Disability Issues

Disclosure of a Disability

As a person with a disability, one of the issues that you will face during your job search is whether or not to disclose your disability to potential employers. The first step in this decision is to know your rights under the Americans with Disabilities Act (ADA). ADA makes it illegal for employers to ask whether or not a person has a disability. However, if you need an accommodation either on the job or during the interview process, you must disclose your disability in order to receive it.
Therefore, it is necessary to decide whether you will need an accommodation to perform the job to which you are applying. The best way to accomplish this is to find out what duties are required and consider how you can fulfill them with or without an accommodation. This will allow you to confidently decide whether or not to disclose the disability. You have several options if you wish to disclose:

Disclosing on the Resume/Application. It is not necessary to disclose a disability on your resume. Disclosing on the resume may or may not hinder your chances of being called for an interview. If you are a member of any organization related to people with disabilities you may choose to include this information on your resume, especially if you have held any leadership positions within the organizations. Some employers may require candidates to complete a job application. It is illegal for employers to ask if you have a disability on an application form. If an application form asks about disabilities, it is advisable to leave it blank.

Disclosing Before the Interview. If you have a disability that requires an accommodation for the interview, you will need to disclose this when you are called to schedule the interview. This will allow the employer to make any necessary arrangements for your interview. For example, if you use a wheelchair, you should make sure the site of the interview is accessible. Also, if you require the use of a sign language interpreter, you need to make arrangements with the employer prior to the interview.

Disclosing During the Interview. This allows you to educate the employer concerning your disability and to discuss how you will be able to perform the job duties. The downside is that if you do not get the job offer, you will not know if you were rejected because of your qualifications or because of your disability. If you have a hidden disability that requires an accommodation, it is appropriate to disclose at the point of a job offer. An example of this would be an individual with attention deficit disorder who requires a flexible work schedule.

Not Disclosing. If you do not require any accommodations to perform the job, there is no reason to inform an employer that you have a disability. For example, if you have a hidden disability such as a learning disability that does not affect your ability to perform the job, you need not volunteer this information.

Legally, employers cannot and should not ask…

  • Do you have a physical or mental disability?
  • How did this happen to you? Were you born this way?
  • How will you get to work?
  • How often will you need to be away from the job for treatment for this condition?
  • In addition, an employer may not require a pre-employment medical examination or inquiry. An employer may require a medical examination after an offer of employment has been made, if all employees are required to take a medical examination.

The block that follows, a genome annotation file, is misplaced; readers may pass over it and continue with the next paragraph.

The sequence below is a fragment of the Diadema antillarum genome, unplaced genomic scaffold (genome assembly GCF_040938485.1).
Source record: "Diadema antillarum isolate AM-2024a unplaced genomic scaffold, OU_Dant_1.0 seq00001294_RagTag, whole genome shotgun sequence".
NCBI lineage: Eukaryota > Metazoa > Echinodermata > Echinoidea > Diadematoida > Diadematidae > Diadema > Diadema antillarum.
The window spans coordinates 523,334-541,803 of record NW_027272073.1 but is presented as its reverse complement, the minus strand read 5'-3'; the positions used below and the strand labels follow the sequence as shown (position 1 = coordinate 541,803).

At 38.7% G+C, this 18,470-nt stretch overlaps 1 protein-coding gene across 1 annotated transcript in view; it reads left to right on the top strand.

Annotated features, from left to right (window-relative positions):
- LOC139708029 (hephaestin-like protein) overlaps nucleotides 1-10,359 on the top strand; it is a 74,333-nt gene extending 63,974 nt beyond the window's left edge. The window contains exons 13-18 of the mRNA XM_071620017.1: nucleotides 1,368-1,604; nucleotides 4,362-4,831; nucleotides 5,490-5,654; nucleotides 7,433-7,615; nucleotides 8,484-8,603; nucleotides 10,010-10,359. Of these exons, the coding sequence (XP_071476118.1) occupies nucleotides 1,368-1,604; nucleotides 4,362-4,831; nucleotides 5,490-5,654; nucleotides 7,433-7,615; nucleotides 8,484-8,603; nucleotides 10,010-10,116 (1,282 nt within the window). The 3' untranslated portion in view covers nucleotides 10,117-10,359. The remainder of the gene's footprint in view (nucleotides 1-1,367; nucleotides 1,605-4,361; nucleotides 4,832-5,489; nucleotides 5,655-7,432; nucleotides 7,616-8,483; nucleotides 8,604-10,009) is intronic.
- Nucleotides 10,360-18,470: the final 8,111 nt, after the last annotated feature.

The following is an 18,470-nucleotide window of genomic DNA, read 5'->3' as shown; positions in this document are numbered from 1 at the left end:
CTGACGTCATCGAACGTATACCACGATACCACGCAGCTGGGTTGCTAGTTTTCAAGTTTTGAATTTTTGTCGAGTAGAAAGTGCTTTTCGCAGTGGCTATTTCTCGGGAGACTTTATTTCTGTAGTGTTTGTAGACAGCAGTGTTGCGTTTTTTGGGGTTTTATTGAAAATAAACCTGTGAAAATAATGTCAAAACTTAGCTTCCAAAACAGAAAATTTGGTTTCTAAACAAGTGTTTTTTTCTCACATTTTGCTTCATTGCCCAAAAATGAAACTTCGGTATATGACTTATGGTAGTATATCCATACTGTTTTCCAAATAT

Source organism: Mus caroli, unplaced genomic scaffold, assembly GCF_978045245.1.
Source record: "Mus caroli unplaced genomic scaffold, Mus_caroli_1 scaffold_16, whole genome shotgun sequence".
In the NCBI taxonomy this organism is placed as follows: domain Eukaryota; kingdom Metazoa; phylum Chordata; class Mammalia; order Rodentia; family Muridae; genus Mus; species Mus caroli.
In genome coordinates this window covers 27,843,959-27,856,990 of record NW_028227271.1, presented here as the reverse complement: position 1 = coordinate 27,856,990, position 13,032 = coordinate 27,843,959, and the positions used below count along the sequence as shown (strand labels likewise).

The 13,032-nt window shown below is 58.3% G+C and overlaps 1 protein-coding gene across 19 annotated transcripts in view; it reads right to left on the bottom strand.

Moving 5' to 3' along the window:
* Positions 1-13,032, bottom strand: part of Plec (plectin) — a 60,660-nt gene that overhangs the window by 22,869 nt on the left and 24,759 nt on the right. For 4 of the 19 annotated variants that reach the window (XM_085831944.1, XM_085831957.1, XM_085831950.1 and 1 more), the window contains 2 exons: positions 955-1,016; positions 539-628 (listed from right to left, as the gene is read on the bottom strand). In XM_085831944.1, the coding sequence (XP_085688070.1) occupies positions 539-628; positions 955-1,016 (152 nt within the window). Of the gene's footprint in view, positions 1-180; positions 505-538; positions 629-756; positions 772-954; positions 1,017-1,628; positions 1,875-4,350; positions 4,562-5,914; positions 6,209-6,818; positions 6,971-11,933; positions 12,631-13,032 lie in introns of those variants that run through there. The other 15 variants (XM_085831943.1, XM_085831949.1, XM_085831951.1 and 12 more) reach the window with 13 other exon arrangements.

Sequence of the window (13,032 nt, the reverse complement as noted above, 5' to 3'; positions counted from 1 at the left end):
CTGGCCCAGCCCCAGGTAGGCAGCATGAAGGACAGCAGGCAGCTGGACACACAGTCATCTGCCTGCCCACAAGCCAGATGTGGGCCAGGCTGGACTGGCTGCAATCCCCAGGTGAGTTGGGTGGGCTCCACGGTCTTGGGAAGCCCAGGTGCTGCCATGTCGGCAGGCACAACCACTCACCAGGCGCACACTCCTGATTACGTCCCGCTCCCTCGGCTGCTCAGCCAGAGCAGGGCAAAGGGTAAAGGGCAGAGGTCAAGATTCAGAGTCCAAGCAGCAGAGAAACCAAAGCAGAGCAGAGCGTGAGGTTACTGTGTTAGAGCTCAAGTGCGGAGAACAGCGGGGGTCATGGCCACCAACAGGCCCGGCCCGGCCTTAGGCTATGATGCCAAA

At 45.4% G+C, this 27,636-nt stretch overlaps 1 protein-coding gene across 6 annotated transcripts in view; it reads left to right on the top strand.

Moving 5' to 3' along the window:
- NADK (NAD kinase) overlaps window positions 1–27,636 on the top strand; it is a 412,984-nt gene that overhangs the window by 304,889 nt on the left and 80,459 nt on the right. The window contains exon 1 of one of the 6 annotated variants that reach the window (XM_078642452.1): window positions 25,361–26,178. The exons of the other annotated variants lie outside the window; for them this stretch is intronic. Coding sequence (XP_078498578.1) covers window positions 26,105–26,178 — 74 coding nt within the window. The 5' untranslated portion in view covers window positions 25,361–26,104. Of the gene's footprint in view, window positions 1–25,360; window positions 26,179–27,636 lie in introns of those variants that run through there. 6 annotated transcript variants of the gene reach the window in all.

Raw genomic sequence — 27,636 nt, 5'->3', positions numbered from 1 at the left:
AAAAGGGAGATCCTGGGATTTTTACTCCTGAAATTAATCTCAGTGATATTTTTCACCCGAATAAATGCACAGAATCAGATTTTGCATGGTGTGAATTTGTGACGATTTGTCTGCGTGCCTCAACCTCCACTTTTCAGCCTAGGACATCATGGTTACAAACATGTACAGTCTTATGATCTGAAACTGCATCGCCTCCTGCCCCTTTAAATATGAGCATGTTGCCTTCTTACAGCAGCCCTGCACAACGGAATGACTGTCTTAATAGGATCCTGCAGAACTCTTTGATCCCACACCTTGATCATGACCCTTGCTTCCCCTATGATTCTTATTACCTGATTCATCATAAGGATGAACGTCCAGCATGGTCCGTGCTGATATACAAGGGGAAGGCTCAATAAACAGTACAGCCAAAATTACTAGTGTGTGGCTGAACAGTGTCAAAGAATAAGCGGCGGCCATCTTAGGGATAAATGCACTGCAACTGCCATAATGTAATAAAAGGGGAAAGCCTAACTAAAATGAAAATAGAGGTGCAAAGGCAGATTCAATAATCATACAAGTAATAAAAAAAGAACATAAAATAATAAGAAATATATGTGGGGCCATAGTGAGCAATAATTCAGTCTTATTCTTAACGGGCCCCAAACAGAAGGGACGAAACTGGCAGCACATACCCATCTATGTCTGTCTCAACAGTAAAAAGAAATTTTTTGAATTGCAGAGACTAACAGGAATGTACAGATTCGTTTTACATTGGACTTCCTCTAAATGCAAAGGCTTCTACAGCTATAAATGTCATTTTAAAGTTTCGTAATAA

Legally, employers can ask…

  • How you would perform a particular task or to demonstrate how you would perform a particular function. This is known as the “essential functions of the job.”

During the Interview

  • Interviews can be very stress-provoking; therefore, it may be beneficial to think of the meeting as a conversation between two potential business partners. Also, bear in mind that your resume has prompted interest in you, so put your best forward!
  • Be punctual. Arrive 15 minutes early, attend to any personal needs and compose yourself for the interview.
  • You may be asked to complete an application when you arrive. If you need any special assistance or accommodations, be sure that you have indicated that prior to arriving.
  • Know the name of your interviewer and address him/her by Mr. or Ms., unless invited to do otherwise.
  • Greet the employer with a handshake. If your circumstances do not permit this, greet the employer with a warm and enthusiastic acknowledgement.
  • Smile, show enthusiasm and present a positive attitude.
  • If your disability is a hidden one such as hearing loss and you read lips, it is advisable to inform the employer that he/she needs to speak at a moderate pace and face you so that you can read their lips.
  • If your situation allows, maintain good eye contact–this shows that you are interested and attentive to the employer. If eye contact is not possible, then an occasional nod is appropriate.
  • Dress professionally. Business attire is appropriate for most interviews. For women, typically a suit or dress is recommended. However, if you feel more comfortable in a pants suit, choose one that has a polished and professional appearance.
  • Rapport is very important! Put the interviewer at ease. Whatever your disability, focus on your strengths and abilities, and let the employer know that you are comfortable with your disability.

After the Interview

Immediately after the interview, you might want to write notes about any important details discussed. Within 24 hours, write a short thank-you letter to the interviewer for meeting with you. The letter can emphasize your interest in the position and how your qualifications match the employer’s needs.

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